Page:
GOVERNMENT will not distribute condoms in schools until sufficient evidence is provided to prove that it can reduce teenage pregnancies.
Education Deputy Minister David Mabumba said in Lusaka yesterday that Government would not distribute condoms to school going children because reproductive health activists had not justified their effectiveness in reducing teenage pregnancies and early marriages.
“Government is not distributing condoms in schools. We have heard the call on the same issue but we cannot do that until evidence is given to prove that it will work,” he said.
Mr Mabumba was speaking at a high level consultative meeting on challenges and opportunities of adolescent girls in Zambia organised by the World Bank.
He revealed that Government had put in place measures to address the problems of teenage pregnancies and early marriages.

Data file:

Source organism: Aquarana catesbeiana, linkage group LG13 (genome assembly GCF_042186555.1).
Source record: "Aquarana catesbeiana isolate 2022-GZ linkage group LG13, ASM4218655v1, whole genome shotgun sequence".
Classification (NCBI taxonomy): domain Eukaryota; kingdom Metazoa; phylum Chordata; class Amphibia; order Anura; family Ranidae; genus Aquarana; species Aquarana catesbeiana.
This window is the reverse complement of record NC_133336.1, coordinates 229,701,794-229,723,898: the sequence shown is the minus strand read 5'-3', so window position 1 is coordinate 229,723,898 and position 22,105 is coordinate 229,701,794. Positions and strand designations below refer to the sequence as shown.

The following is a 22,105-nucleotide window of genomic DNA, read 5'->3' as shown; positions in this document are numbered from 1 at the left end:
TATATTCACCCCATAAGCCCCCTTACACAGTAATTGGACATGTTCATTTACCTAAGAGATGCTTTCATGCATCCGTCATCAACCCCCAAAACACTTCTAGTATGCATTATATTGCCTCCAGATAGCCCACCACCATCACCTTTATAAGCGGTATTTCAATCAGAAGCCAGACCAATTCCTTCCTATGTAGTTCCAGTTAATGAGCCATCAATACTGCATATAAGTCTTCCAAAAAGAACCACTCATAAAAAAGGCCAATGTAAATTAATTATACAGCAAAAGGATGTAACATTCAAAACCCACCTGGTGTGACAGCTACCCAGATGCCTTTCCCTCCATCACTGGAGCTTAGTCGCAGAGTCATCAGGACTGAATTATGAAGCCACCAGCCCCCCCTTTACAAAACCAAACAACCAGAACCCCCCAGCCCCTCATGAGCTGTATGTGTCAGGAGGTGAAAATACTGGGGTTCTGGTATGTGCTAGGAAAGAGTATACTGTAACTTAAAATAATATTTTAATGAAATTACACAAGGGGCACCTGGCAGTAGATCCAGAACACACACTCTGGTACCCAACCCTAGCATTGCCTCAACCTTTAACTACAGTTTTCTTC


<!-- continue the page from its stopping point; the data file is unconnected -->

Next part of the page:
The re-entry policy for girls that fell pregnant while attending school was one of the measures. Another step taken was the re-introduction of early education countrywide especially in rural areas.
Youth and Sport Minister Vincent Mwale said Zambia was lagging behind on the policy to introduce or not to introduce condoms in schools.
Mr. Mwale said it was unfortunate that not all non-governmental organizations (NGOs) agreed on access to condoms for school going children.
He said the matter was under debate for more than a decade now and NGOs had not provided sufficient evidence to show that advantages outweighed the disadvantages in Zambia.
The messages on sex for adolescents, Mr. Mwale said, should be the same in school and in the community to achieve proper results.
The two ministers were responding to an appeal from an adolescent who started engaging in sex at 14-years-old and fell pregnant at 18-years-old.
The girl said it was important for Government to facilitate easy access to condoms, contraceptives and reproductive health information in schools in order to prevent pregnancies among school going girls.
Meanwhile, Chief Chibesakunda has called on chiefs to embrace the positive traditions that deterred youths from engaging in sex.
He said village gatherings, like ‘Insaka and Ichibwanse’, that pondered issues and passed resolutions should be reignited.
Chief Chibesakunda said high poverty levels should be addressed in order to reduce teenage pregnancies in rural areas.